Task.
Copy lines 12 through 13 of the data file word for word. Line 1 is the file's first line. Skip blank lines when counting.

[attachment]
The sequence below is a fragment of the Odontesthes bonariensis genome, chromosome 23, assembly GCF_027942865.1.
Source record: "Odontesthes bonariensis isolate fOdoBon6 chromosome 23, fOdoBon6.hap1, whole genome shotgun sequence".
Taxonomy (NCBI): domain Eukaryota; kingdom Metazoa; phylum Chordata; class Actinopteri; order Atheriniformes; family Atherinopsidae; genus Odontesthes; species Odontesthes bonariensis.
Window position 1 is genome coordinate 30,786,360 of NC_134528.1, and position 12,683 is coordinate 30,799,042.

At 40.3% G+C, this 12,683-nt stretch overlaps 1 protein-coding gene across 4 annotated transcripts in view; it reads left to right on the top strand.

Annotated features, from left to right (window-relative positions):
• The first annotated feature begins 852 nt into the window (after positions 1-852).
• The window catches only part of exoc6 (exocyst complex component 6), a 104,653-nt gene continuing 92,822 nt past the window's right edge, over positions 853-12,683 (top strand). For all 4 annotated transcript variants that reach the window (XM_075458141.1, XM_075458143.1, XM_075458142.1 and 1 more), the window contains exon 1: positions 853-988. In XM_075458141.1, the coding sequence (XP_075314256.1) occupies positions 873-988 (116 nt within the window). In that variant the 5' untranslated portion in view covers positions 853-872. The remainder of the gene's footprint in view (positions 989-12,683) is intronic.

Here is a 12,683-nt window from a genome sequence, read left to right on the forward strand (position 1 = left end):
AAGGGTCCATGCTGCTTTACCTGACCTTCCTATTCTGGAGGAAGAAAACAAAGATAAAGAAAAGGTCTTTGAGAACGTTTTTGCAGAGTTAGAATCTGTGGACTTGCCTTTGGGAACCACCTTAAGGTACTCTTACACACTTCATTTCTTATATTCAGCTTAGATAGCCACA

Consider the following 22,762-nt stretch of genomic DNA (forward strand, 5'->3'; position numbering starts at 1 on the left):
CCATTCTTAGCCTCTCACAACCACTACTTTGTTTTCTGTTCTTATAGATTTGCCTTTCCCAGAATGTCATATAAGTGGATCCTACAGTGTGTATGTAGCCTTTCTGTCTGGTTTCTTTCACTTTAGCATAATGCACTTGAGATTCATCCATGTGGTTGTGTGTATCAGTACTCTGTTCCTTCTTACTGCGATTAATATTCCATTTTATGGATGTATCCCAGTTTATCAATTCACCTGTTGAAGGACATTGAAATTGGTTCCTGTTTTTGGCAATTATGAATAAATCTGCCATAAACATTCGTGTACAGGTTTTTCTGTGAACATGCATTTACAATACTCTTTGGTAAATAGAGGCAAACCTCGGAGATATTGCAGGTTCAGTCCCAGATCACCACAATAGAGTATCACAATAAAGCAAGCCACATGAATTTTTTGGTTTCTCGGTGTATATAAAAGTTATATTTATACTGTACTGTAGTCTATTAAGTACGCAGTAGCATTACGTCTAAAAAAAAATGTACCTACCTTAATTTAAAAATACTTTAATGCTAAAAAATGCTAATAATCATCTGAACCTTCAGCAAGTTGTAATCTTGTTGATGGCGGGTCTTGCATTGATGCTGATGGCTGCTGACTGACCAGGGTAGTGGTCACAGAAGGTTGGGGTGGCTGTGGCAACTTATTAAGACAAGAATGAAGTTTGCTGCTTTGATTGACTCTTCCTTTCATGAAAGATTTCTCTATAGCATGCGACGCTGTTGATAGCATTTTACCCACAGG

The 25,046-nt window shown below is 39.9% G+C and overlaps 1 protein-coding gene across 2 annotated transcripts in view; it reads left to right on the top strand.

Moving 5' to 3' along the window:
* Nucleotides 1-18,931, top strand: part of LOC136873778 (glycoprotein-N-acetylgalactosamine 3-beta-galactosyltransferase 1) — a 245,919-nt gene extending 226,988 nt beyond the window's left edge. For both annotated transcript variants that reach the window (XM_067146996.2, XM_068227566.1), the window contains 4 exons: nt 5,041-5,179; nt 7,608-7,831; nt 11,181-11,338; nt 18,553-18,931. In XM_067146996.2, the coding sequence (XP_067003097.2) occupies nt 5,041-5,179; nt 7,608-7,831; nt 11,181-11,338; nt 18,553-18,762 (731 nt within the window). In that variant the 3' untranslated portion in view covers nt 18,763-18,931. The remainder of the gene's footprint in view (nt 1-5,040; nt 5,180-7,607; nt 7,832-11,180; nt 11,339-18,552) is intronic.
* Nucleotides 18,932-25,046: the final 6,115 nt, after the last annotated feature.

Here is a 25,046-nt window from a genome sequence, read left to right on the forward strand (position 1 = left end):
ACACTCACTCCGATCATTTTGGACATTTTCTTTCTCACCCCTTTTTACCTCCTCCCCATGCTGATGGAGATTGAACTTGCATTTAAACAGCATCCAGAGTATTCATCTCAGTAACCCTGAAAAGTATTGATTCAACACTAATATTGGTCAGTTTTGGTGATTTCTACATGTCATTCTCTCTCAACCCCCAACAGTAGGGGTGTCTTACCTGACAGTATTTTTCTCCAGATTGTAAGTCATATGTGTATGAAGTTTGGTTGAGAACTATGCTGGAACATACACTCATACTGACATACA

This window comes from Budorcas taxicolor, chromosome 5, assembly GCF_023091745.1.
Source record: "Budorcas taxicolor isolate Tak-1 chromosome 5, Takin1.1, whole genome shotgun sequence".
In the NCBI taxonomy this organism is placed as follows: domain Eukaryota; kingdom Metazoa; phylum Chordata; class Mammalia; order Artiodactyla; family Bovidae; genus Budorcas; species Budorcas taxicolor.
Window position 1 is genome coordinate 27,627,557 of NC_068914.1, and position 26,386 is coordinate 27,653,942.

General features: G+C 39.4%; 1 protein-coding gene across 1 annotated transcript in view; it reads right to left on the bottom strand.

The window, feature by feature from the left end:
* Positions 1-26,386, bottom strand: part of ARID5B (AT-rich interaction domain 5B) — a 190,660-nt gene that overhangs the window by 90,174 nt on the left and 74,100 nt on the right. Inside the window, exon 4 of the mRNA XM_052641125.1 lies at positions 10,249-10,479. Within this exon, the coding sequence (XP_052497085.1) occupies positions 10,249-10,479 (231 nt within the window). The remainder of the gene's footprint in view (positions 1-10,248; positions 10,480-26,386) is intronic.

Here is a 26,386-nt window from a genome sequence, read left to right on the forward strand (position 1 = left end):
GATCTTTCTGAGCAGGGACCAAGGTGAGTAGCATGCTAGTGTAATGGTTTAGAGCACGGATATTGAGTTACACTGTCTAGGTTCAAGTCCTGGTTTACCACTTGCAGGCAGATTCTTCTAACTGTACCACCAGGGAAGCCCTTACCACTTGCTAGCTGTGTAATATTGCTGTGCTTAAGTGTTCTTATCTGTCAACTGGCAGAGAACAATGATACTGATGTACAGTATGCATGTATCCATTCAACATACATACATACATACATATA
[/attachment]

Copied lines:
CCATTCTTAGCCTCTCACAACCACTACTTTGTTTTCTGTTCTTATAGATTTGCCTTTCCCAGAATGTCATATAAGTGGATCCTACAGTGTGTATGTAGCCTTTCTGTCTGGTTTCTTTCACTTTAGCATAATGCACTTGAGATTCATCCATGTGGTTGTGTGTATCAGTACTCTGTTCCTTCTTACTGCGATTAATATTCCATTTTATGGATGTATCCCAGTTTATCAATTCACCTGTTGAAGGACATTGAAATTGGTTCCTGTTTTTGGCAATTATGAATAAATCTGCCATAAACATTCGTGTACAGGTTTTTCTGTGAACATGCATTTACAATACTCTTTGGTAAATAGAGGCAAACCTCGGAGATATTGCAGGTTCAGTCCCAGATCACCACAATAGAGTATCACAATAAAGCAAGCCACATGAATTTTTTGGTTTCTCGGTGTATATAAAAGTTATATTTATACTGTACTGTAGTCTATTAAGTACGCAGTAGCATTACGTCTAAAAAAAAATGTACCTACCTTAATTTAAAAATACTTTAATGCTAAAAAATGCTAATAATCATCTGAACCTTCAGCAAGTTGTAATCTTGTTGATGGCGGGTCTTGCATTGATGCTGATGGCTGCTGACTGACCAGGGTAGTGGTCACAGAAGGTTGGGGTGGCTGTGGCAACTTATTAAGACAAGAATGAAGTTTGCTGCTTTGATTGACTCTTCCTTTCATGAAAGATTTCTCTATAGCATGCGACGCTGTTGATAGCATTTTACCCACAGG

The 25,046-nt window shown below is 39.9% G+C and overlaps 1 protein-coding gene across 2 annotated transcripts in view; it reads left to right on the top strand.